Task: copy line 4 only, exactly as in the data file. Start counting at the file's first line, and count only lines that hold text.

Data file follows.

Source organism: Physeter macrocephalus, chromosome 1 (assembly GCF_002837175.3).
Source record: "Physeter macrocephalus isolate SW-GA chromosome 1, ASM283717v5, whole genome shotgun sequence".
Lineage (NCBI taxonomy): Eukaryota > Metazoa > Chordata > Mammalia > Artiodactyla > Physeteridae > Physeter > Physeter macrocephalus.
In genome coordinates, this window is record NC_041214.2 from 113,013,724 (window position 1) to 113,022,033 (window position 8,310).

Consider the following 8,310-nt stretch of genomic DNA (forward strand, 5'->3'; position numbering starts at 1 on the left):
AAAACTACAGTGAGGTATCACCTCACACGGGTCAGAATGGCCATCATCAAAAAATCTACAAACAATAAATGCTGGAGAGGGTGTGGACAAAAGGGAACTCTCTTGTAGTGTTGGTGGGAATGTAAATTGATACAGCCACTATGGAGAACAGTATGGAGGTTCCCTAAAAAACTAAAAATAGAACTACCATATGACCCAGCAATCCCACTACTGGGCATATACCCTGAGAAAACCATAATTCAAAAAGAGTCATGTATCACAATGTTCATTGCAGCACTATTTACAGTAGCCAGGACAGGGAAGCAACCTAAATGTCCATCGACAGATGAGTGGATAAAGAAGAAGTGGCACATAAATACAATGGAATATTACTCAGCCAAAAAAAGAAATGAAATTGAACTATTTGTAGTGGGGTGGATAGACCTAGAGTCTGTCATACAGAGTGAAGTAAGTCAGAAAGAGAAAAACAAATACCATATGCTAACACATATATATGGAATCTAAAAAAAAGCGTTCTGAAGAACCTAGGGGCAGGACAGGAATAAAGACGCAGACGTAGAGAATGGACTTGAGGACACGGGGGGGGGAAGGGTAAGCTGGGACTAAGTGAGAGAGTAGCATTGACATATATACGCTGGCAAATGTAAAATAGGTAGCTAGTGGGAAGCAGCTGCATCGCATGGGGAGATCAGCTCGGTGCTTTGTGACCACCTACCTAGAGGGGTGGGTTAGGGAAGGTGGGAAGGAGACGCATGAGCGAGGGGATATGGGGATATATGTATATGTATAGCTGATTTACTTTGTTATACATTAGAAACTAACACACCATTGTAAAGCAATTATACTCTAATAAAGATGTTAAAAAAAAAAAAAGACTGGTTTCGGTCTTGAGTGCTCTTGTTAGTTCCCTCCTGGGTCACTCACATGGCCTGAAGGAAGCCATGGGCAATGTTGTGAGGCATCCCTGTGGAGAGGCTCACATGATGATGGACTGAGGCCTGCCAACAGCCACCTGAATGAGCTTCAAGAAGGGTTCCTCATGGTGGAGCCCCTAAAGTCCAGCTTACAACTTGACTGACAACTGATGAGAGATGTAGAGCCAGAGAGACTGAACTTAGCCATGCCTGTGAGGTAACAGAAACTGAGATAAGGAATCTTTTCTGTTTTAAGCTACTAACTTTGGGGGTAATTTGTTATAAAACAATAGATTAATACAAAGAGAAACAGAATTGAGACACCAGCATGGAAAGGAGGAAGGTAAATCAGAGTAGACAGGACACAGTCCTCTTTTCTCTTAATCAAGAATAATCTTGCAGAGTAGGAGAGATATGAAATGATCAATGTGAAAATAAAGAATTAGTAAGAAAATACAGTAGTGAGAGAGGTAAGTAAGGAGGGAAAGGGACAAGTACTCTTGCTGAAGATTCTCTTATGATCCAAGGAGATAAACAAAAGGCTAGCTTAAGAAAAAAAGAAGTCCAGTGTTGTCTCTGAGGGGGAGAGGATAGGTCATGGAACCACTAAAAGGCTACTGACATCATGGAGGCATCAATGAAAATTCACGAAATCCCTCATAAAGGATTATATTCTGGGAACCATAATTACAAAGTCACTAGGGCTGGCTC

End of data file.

In genome coordinates, this window is record NC_041214.2 from 113,013,724 (window position 1) to 113,022,033 (window position 8,310).